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Five Things Everyone Should Know About Shingles


Shingles, caused by the varicella-zoster virus (VZV), can be a painful and debilitating condition, especially for older adults. Understanding the key aspects of shingles is crucial for both healthcare providers and the general public.

Here are five important things everyone should know about shingles:

Age Increases the Risk:

The risk of getting shingles is closely tied to age. As the immune system weakens over time, the chances of shingles virus reactivation increase. If an individual has had chickenpox in the past, even if they don’t remember it, they are at risk for shingles.

Epidemiological studies show that 1 in 3 people will get shingles in their lifetime, typically after age 50. The risk of complications rises with age, and for those aged 70 and older, about 1 in 1000 cases can be fatal.

Early Treatment Matters:

Shingles can be effectively treated with antiviral medications like acyclovir, valacyclovir, and famciclovir. However, early intervention is crucial. Treatment is most effective within 3 days of symptom onset. These antivirals not only fasten the resolution of lesions but also reduce the development of new lesions, viral shedding, and the severity of acute pain. Early diagnosis and treatment are especially crucial to prevent potential complications like progressive corneal involvement and vision loss.

Risk of Postherpetic Neuralgia (PHN):

The risk of postherpetic neuralgia (PHN), persistent pain in the area where the rash was, increases with age. PHN can last for months or even years, affecting 10% to 18% of those who get shingles. Other complications may include hearing or vision loss (if eye or ear dermatomes are involved), encephalitis (brain inflammation), and pneumonia. Awareness of these potential complications highlights the importance of early intervention.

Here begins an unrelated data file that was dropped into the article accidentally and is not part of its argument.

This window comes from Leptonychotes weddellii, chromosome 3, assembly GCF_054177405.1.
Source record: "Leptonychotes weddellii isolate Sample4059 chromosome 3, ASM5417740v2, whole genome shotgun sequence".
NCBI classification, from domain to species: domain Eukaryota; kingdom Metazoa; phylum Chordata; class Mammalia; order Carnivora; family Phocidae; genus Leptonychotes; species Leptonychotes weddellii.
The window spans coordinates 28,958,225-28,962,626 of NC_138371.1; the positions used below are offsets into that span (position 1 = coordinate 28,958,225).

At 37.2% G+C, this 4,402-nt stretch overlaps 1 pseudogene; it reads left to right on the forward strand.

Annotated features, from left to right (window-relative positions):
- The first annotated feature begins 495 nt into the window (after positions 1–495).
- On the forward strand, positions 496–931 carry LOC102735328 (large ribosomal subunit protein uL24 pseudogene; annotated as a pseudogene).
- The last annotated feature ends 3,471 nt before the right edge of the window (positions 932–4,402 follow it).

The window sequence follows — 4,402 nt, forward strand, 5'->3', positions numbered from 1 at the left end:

Shingles Vaccination is Crucial:

Recommending the Shingrix vaccine is a powerful tool in preventing shingles and its complications. Two doses of Shingrix provide strong protection against shingles virus and PHN. Healthcare providers should strongly recommend the vaccine to patients aged 50 and older and those with weakened immune systems due to disease or therapy. Shingrix vaccines are widely available in India, and talk to a provider to know more about the disease and its prevention.

Immunocompromised Individuals are at High Risk:

Immunocompromised individuals, including those with conditions like cancer, HIV, organ transplant recipients, or those on immunosuppressive medications, face a higher risk of developing shingles and related complications. About 30% of hospitalized shingles cases involve immunocompromised individuals. Shingrix is now recommended for immunocompromised adults aged 19 and older, providing a critical preventive measure. Ideally, vaccination should occur before immunosuppression, but if that’s not possible, timing vaccination when the immune response is likely to be strongest is essential.

Being informed about shingles and its preventive measures is essential for individuals and healthcare providers. By understanding the risks, promoting early intervention, and recommending vaccination, individuals can work towards reducing the impact of shingles and improving the overall well-being of communities.

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